Most of the farmers are still using traditional farming practices, which are not only unscientific but lead to higher cost of cultivation as well. Unavailability of the right agri-inputs at the right time, under- or over-utilisation of agro-chemicals, and limited availability of technical advisory services are making our agriculture costly and non-remunerative. The UN estimates that more than 3.2 billion people around the world are at risk from the effects of land-degradation, many of whom live in the world’s poorest regions, including India. Can we direct our energy to find solutions to these problems which are making our farmers poorer and weaker?
Intermediaries who do not add value in the agriculture supply-chain not only add to the cost of final produce to the consumers, but also reduce the farmer’s share in the consumer’s spending. Indian farmers, on average, get only 28-78% of the consumers’ rupee, with a lower share for perishables (like fruit & vegetables) and a higher share in case of non-perishables like edible oilseeds and spices, though this is still much lower than the global average.
This is the time when we have to focus on secondary agriculture. Logistics like storage, transportation, credit, and market information are crucial for transforming subsistence-agriculture into sustainable, profitable agriculture. Indian farmers incur Rs 92,651 crore per year in post-harvest losses, the primary causes of which are poor storage and transportation facilities. While India’s annual food-grain production is expected to cross 300 million tonnes, the present storage capacity is around a mere 100 million tonnes.
Non-availability of formal credit, lack of crop-insurance, and indebtedness have been some of the major reasons for farmers’ suicide. Unfortunately, the discussion today, because of the farmers’ ongoing stir, has got stuck on, or around, the agricultural produce market committee (APMC) yard and minimum support price (MSP). MSP is important, but the country needs many more policies and infrastructural support to make agriculture more remunerative. Can we give the requisite time and energy to strengthen our secondary agriculture?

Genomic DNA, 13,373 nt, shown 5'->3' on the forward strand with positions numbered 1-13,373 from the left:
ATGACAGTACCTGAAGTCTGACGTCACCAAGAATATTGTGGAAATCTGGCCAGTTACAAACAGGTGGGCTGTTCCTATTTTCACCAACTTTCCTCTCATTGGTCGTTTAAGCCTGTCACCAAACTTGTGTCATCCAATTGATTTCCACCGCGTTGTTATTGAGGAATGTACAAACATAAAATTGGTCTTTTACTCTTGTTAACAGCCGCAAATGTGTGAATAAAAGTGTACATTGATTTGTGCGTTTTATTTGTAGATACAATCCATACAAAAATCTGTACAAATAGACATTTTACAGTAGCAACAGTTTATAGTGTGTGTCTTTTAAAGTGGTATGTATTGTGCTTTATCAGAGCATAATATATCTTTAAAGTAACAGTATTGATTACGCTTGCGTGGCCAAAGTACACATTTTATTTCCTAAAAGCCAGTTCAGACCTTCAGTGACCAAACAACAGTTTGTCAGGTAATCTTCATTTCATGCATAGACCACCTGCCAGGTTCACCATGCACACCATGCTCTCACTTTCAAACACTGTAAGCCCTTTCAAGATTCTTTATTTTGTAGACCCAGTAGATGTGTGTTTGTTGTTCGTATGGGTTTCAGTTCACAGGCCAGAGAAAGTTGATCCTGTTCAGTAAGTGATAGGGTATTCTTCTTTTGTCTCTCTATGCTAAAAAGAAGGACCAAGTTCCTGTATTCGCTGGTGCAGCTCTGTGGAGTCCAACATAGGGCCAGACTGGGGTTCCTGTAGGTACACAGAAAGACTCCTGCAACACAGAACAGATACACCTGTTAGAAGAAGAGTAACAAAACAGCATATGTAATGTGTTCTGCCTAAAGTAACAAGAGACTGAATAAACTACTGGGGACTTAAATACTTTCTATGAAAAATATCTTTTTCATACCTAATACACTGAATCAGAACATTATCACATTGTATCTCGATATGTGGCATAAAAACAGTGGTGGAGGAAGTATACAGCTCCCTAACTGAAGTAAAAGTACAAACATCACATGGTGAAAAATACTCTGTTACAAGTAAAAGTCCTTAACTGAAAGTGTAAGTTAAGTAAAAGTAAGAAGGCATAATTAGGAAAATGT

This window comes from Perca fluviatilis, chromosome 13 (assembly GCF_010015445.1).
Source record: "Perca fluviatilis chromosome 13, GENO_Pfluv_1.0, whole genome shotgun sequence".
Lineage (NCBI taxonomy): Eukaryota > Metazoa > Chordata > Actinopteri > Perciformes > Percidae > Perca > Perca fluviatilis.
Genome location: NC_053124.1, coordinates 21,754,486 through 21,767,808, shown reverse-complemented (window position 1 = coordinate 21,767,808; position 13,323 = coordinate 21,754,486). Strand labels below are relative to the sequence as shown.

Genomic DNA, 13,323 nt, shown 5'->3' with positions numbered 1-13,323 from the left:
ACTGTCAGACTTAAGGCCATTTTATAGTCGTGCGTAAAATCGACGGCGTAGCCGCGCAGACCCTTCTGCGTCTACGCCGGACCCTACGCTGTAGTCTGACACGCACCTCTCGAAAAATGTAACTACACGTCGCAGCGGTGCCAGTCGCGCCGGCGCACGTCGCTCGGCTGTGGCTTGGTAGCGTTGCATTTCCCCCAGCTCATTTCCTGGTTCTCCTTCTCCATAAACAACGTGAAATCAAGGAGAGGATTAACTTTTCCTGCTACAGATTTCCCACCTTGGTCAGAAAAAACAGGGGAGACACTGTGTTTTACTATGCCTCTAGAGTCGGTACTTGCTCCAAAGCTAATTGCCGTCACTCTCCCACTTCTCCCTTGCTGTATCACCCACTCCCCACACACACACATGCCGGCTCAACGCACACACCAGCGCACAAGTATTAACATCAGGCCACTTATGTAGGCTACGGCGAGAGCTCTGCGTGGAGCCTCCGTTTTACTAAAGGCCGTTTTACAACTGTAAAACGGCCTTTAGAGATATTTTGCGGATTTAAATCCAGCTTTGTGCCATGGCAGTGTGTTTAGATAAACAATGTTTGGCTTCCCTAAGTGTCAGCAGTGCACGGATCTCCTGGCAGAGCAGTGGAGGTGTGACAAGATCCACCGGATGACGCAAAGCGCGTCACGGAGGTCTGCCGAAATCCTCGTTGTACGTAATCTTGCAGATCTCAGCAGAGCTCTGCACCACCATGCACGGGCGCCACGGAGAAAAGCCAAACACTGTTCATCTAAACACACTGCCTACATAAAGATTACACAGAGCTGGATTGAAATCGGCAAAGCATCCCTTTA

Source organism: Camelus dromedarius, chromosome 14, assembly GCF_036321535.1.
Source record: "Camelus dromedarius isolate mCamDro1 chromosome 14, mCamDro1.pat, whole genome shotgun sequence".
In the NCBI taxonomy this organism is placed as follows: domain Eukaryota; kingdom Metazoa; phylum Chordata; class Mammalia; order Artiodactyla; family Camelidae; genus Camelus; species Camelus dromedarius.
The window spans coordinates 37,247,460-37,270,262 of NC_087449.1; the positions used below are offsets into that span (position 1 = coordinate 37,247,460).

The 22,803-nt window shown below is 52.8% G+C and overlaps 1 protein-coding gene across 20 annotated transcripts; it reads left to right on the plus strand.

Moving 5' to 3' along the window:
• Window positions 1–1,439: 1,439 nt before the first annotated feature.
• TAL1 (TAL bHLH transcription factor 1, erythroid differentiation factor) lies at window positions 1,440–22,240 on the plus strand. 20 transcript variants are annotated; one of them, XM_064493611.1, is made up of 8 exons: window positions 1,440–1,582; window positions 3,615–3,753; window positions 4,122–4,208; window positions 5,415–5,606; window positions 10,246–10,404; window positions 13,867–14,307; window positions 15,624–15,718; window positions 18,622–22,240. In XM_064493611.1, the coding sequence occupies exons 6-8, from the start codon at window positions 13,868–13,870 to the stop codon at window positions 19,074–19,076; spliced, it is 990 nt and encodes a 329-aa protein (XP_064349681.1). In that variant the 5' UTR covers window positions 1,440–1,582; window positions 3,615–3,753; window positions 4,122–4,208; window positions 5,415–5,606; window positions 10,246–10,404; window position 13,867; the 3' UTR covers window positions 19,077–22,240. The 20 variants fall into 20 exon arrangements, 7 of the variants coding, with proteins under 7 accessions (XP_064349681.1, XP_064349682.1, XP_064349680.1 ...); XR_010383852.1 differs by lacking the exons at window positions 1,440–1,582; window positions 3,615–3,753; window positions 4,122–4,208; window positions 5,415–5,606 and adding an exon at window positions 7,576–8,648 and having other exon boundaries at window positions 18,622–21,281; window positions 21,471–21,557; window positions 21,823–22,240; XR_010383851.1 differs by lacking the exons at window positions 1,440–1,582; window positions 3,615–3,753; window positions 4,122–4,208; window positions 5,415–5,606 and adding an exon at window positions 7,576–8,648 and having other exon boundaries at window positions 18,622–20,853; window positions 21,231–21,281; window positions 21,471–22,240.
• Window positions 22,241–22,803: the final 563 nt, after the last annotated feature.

The digital revolution has opened new windows for Indian farmers. Technology like precision agriculture, e-extension, drone-led agrichemical spraying, smart tractors and agribots, smart warehousing and transport optimisation, real-time yield estimation and price information, fintech-led credit and insurance management and e-marketing have proven their applicability in making agriculture easier, predictable, and profitable.
Young, talented desi entrepreneurs are ready with technology-driven solutions to address many of the long-pending issues of Indian agriculture. Indian agri-tech start-ups are today valued at $204 million, which is estimated to be just 1% of current market potential. Are we planning to talk to those agri-preneurs, give them space and opportunity to contribute and grow?
The government seems serious, with a huge financial outlay to the agriculture sector under Atmanirbhar Bharat. Apart from higher MSP for many crops and increased procurement by government agencies, the government seems to be moving forward with many farmers-oriented policies. Shouldn’t we allow Indian agriculture to move beyond MSP and APMC, and take the benefits of pacy growth without losing the edge that the corona pandemic has provided it?
Professor (rural management) Xavier University, Bhubaneswar